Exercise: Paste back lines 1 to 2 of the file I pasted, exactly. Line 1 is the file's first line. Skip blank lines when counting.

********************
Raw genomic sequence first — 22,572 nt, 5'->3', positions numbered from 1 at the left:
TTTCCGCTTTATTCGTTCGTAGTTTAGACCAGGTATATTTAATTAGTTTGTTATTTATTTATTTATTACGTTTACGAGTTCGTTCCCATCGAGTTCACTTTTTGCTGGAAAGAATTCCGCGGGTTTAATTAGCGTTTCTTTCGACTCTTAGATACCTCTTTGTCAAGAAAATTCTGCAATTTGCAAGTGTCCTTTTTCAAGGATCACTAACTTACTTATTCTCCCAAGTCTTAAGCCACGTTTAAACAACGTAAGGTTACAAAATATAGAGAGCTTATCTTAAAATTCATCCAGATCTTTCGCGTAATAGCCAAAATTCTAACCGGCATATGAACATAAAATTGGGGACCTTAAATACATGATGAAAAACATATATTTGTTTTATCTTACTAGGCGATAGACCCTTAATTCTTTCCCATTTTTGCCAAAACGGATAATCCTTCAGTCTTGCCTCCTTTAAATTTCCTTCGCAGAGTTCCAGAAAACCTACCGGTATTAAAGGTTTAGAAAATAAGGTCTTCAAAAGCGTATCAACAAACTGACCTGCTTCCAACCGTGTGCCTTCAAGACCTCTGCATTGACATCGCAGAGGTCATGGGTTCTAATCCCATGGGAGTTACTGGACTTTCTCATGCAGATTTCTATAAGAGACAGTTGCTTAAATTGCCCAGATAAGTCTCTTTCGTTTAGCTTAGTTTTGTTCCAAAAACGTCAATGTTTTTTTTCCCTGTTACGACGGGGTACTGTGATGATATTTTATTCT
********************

Raw genomic sequence first — 22,572 nt, 5'->3', positions numbered from 1 at the left:
TTTCCGCTTTATTCGTTCGTAGTTTAGACCAGGTATATTTAATTAGTTTGTTATTTATTTATTTATTACGTTTACGAGTTCGTTCCCATCGAGTTCACTTTTTGCTGGAAAGAATTCCGCGGGTTTAATTAGCGTTTCTTTCGACTCTTAGATACCTCTTTGTCAAGAAAATTCTGCAATTTGCAAGTGTCCTTTTTCAAGGATCACTAACTTACTTATTCTCCCAAGTCTTAAGCCACGTTTAAACAACGTAAGGTTACAAAATATAGAGAGCTTATCTTAAAATTCATCCAGATCTTTCGCGTAATAGCCAAAATTCTAACCGGCATATGAACATAAAATTGGGGACCTTAAATACATGATGAAAAACATATATTTGTTTTATCTTACTAGGCGATAGACCCTTAATTCTTTCCCATTTTTGCCAAAACGGATAATCCTTCAGTCTTGCCTCCTTTAAATTTCCTTCGCAGAGTTCCAGAAAACCTACCGGTATTAAAGGTTTAGAAAATAAGGTCTTCAAAAGCGTATCAACAAACTGACCTGCTTCCAACCGTGTGCCTTCAAGACCTCTGCATTGACATCGCAGAGGTCATGGGTTCTAATCCCATGGGAGTTACTGGACTTTCTCATGCAGATTTCTATAAGAGACAGTTGCTTAAATTGCCCAGATAAGTCTCTTTCGTTTAGCTTAGTTTTGTTCCAAAAACGTCAATGTTTTTTTTCCCTGTTACGACGGGGTACTGTGATGATATTTTATTCT